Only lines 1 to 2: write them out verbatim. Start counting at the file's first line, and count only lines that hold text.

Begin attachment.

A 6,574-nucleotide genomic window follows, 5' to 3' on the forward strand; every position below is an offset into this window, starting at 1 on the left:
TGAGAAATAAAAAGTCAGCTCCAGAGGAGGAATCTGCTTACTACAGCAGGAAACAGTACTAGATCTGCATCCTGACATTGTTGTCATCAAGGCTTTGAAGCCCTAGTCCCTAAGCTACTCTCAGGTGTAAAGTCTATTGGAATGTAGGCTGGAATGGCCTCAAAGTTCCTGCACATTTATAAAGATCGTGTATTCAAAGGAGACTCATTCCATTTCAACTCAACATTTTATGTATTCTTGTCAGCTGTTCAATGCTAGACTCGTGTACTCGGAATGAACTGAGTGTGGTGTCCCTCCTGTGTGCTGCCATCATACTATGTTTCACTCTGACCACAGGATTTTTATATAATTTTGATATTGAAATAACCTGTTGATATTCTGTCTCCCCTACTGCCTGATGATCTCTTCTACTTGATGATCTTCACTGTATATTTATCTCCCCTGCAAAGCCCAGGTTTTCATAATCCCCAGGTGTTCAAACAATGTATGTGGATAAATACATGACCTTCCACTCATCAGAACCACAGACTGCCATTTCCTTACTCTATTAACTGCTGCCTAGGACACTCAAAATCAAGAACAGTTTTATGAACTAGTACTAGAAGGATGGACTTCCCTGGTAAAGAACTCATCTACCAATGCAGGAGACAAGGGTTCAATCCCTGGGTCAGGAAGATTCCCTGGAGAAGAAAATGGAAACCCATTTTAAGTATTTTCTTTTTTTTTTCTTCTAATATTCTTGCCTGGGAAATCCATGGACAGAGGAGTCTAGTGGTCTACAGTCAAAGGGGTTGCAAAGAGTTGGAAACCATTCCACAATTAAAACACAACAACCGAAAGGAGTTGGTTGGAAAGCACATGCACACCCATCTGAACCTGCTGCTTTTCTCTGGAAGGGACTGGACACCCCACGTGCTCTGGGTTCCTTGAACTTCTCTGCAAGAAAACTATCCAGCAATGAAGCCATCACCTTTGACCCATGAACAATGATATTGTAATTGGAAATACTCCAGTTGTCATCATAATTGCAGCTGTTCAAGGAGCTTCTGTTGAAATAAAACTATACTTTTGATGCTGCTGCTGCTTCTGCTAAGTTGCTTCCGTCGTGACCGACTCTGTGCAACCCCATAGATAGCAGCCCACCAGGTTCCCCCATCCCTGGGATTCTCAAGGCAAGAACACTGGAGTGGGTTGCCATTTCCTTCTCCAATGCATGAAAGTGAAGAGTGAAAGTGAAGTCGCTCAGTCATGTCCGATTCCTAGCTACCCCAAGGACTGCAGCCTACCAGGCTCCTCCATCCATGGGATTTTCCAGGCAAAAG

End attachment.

A 6,574-nucleotide genomic window follows, 5' to 3' on the forward strand; every position below is an offset into this window, starting at 1 on the left:
TGAGAAATAAAAAGTCAGCTCCAGAGGAGGAATCTGCTTACTACAGCAGGAAACAGTACTAGATCTGCATCCTGACATTGTTGTCATCAAGGCTTTGAAGCCCTAGTCCCTAAGCTACTCTCAGGTGTAAAGTCTATTGGAATGTAGGCTGGAATGGCCTCAAAGTTCCTGCACATTTATAAAGATCGTGTATTCAAAGGAGACTCATTCCATTTCAACTCAACATTTTATGTATTCTTGTCAGCTGTTCAATGCTAGACTCGTGTACTCGGAATGAACTGAGTGTGGTGTCCCTCCTGTGTGCTGCCATCATACTATGTTTCACTCTGACCACAGGATTTTTATATAATTTTGATATTGAAATAACCTGTTGATATTCTGTCTCCCCTACTGCCTGATGATCTCTTCTACTTGATGATCTTCACTGTATATTTATCTCCCCTGCAAAGCCCAGGTTTTCATAATCCCCAGGTGTTCAAACAATGTATGTGGATAAATACATGACCTTCCACTCATCAGAACCACAGACTGCCATTTCCTTACTCTATTAACTGCTGCCTAGGACACTCAAAATCAAGAACAGTTTTATGAACTAGTACTAGAAGGATGGACTTCCCTGGTAAAGAACTCATCTACCAATGCAGGAGACAAGGGTTCAATCCCTGGGTCAGGAAGATTCCCTGGAGAAGAAAATGGAAACCCATTTTAAGTATTTTCTTTTTTTTTTCTTCTAATATTCTTGCCTGGGAAATCCATGGACAGAGGAGTCTAGTGGTCTACAGTCAAAGGGGTTGCAAAGAGTTGGAAACCATTCCACAATTAAAACACAACAACCGAAAGGAGTTGGTTGGAAAGCACATGCACACCCATCTGAACCTGCTGCTTTTCTCTGGAAGGGACTGGACACCCCACGTGCTCTGGGTTCCTTGAACTTCTCTGCAAGAAAACTATCCAGCAATGAAGCCATCACCTTTGACCCATGAACAATGATATTGTAATTGGAAATACTCCAGTTGTCATCATAATTGCAGCTGTTCAAGGAGCTTCTGTTGAAATAAAACTATACTTTTGATGCTGCTGCTGCTTCTGCTAAGTTGCTTCCGTCGTGACCGACTCTGTGCAACCCCATAGATAGCAGCCCACCAGGTTCCCCCATCCCTGGGATTCTCAAGGCAAGAACACTGGAGTGGGTTGCCATTTCCTTCTCCAATGCATGAAAGTGAAGAGTGAAAGTGAAGTCGCTCAGTCATGTCCGATTCCTAGCTACCCCAAGGACTGCAGCCTACCAGGCTCCTCCATCCATGGGATTTTCCAGGCAAAAG